Tracing Skia Execution


Skia is instrumented to provide execution traces in several ways. Within Chrome, Skia is traced with the standard tracing interface, along with the rest of Chromium. In the Android framework, Skia’s tracing is integrated into atrace.

For standalone builds, Skia’s tools (DM, nanobench, and Viewer) are capable of tracing execution in three ways, controlled by the --trace command line argument.

Standalone Tracing

Most arguments to --trace will be interpreted as a filename (the two exceptions are described below), and trace events will be written to that file in JSON format, suitable for viewing with chrome://tracing.

# Run DM on several GMs to get tracing data
out/Release/dm --config gl --match bleed --trace gl_bleed_gms.json

This creates a file gl_bleed_gms.json in the current directory. There are limitations in Chrome’s tracing tool that prevent loading a file larger than 256 MB. To stay under that limit (and avoid clutter and slowdown in the interface), it’s best to run a small number of tests/benchmarks when tracing. Once you have generated a file in this way, go to chrome://tracing, click Load:

Load Button

… then select the JSON file. The data will be loaded and can be navigated/inspected using the tracing tools. Tip: press ‘?’ for a help screen explaining the available keyboard and mouse controls.

Tracing interface

Android ATrace

Running any tool with --trace atrace on an Android device will cause the application to forward tracing information to atrace. On other platforms, this has no effect.

If you run systrace from the host command line, you will need to supply -a <app_name>, and the <app_name> argument will need to exactly match the command line used on the target device. For example, if you use adb shell "cd /data/local/tmp; ./nanobench --trace atrace ..." you must pass -a ./nanobench or systrace will ignore events from the application.

Console Logging

For simple situations, all tracing events can be directed to the console with --trace debugf:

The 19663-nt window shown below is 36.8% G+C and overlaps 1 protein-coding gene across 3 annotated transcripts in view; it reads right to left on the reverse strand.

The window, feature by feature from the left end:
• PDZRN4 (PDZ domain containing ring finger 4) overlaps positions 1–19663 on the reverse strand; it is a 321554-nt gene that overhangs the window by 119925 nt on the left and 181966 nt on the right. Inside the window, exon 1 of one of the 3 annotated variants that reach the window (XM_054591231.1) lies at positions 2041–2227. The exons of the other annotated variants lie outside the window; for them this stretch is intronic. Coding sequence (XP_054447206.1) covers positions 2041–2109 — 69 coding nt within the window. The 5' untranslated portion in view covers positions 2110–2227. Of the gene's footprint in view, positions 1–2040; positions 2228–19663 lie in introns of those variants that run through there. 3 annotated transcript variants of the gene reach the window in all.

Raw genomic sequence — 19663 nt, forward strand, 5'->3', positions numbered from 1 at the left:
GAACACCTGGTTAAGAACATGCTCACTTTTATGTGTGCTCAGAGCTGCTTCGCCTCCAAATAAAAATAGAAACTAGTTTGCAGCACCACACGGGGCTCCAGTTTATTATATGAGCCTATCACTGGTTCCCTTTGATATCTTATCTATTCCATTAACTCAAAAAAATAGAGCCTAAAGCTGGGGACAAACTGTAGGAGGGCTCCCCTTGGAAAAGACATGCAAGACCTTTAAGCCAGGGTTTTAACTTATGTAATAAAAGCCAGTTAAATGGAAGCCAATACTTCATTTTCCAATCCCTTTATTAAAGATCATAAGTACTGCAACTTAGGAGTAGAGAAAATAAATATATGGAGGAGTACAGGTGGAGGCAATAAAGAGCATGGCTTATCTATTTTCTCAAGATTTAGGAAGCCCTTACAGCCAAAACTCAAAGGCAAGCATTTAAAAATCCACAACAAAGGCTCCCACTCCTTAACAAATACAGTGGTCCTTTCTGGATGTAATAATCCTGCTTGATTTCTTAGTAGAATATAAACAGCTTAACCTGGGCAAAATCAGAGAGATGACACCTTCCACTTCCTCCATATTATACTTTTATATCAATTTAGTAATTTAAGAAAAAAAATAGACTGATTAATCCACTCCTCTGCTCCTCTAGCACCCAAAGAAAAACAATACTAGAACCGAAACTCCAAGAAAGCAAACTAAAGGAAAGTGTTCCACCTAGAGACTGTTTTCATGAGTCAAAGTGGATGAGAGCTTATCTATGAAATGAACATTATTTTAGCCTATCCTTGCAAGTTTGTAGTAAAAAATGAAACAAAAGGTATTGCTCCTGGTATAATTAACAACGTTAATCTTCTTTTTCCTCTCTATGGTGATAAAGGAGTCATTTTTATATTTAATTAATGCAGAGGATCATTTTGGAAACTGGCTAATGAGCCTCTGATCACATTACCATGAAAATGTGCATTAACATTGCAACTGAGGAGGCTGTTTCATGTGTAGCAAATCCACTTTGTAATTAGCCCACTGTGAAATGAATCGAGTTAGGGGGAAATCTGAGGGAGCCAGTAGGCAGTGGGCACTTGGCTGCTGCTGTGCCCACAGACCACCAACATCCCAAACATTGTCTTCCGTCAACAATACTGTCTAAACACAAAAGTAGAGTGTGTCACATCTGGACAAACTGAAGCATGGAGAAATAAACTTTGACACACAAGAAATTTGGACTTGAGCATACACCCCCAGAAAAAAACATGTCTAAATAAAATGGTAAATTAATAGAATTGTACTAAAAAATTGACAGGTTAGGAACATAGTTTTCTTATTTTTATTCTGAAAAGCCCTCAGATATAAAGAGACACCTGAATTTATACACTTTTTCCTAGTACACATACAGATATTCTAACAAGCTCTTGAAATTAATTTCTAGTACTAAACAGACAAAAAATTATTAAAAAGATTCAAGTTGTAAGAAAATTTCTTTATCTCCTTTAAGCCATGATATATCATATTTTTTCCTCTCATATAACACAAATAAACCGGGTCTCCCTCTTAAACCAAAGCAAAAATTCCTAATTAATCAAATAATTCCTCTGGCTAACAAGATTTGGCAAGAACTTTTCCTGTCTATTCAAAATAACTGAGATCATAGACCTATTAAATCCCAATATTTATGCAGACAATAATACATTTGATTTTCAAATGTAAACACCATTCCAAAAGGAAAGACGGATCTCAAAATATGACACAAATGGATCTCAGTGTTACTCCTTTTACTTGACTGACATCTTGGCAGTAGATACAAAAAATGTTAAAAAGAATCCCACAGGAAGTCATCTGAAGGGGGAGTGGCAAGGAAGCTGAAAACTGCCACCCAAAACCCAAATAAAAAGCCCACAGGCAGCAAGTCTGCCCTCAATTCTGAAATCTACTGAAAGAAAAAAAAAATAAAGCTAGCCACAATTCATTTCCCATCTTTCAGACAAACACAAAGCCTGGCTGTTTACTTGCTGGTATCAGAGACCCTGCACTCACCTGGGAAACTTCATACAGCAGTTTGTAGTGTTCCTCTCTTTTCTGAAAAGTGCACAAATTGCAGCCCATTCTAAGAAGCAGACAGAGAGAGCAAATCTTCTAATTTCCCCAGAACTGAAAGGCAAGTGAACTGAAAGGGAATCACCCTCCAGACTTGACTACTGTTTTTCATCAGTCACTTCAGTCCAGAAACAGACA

# Run DM on a single GM with SkDebugf tracing
out/Release/dm --config gl --match ^gamma$ --trace debugf
[ 0] <skia.gpu> GrDrawingManager::internalFlush id=1 #0 {
[ 0] } GrDrawingManager::internalFlush
[ 0] <skia.gpu> GrGpu::createTexture id=1 #1 {
[ 0] } GrGpu::createTexture
[ 0] <skia.gpu> GrRenderTargetContext::discard id=1 #2 {
[ 0] } GrRenderTargetContext::discard
[ 0] <skia.gpu> SkGpuDevice::clearAll id=1 #3 {
[ 1]  <skia.gpu> GrRenderTargetContext::clear id=1 #4 {
[ 1]  } GrRenderTargetContext::clear
[ 0] } SkGpuDevice::clearAll
[ 0] <skia> SkCanvas::drawRect() #5 {
[ 1]  <skia.gpu> SkGpuDevice::drawRect id=1 #6 {
[ 2]   <skia.gpu> GrRenderTargetContext::drawRect id=1 #7 {
[ 3]    <skia.gpu> GrRenderTargetContext::addDrawOp id=1 #8 {
[ 3]    } GrRenderTargetContext::addDrawOp
[ 2]   } GrRenderTargetContext::drawRect
[ 1]  } SkGpuDevice::drawRect
[ 0] } SkCanvas::drawRect()

Tracing with Perfetto

Running any tool with --trace perfetto will cause the application to forward tracing information to Perfetto. Perfetto only supports Linux, Mac, and Android and will not run on other platforms.

By default, Perfetto tracing within Skia has been configured to handle relatively short (~10 seconds or less) trace events and sessions (for example, a subset of tests rather than the entire testing suite). For any tracing sessions longer than ~10 seconds, it is recommended to use the --longPerfettoTrace runtime option which will change Skia’s Perfetto configuration to accommodate the longer trace. Long traces conducted without this runtime option run the risk of overwriting events, leading to a loss of data.

The trace output file path can be changed with runtime arguments. --perfettoOutputDir sets the output directory, --perfettoOutputFileName sets the output file name (without file extension), and --perfettoOutputFileExtension sets the output file extension. By default, the trace file will be placed in the build output directory as trace.perfetto-trace.

You can also elect to generate different trace files for each nanobench benchmark. To do so, use the --splitPerfettoTracesByBenchmark option. Note that this will lead to the output files being named after the different benchmarks.

These trace files can be visualized using Perfetto’s web visualization tool. To visualize larger trace files (anything greater than around 2 GB), see these instructions.

Should you run into any issues or unexpected results, Perfetto has some resources which may help. To identify potential root causes, check the “Info and stats” page on the web visualization tool, or by running SQL queries on the trace file (online, or by using the trace processor application). To diagnose these issues, see this section on debugging data losses and this section on out-of-order events which may appear unexpectedly long.

Adding More Trace Events

Adding more trace events involves using a set of TRACE_ macros. The simplest example, to record the time spent in a function or other scope, is:

#include "SkTraceEvent.h"
void doSomething() {
  // Add an event for the duration of the current function (or other scope)
  // "skia" is a category name, for filtering events while recording
  // TRACE_FUNC is the event name, and expands to the name of the current function

  if (doExtraWork) {
    TRACE_EVENT0("skia", "ExtraWorkBeingDone");

For more examples, including other kinds of trace events and attaching parameters to events, see the comments in SkTraceEventCommon.h.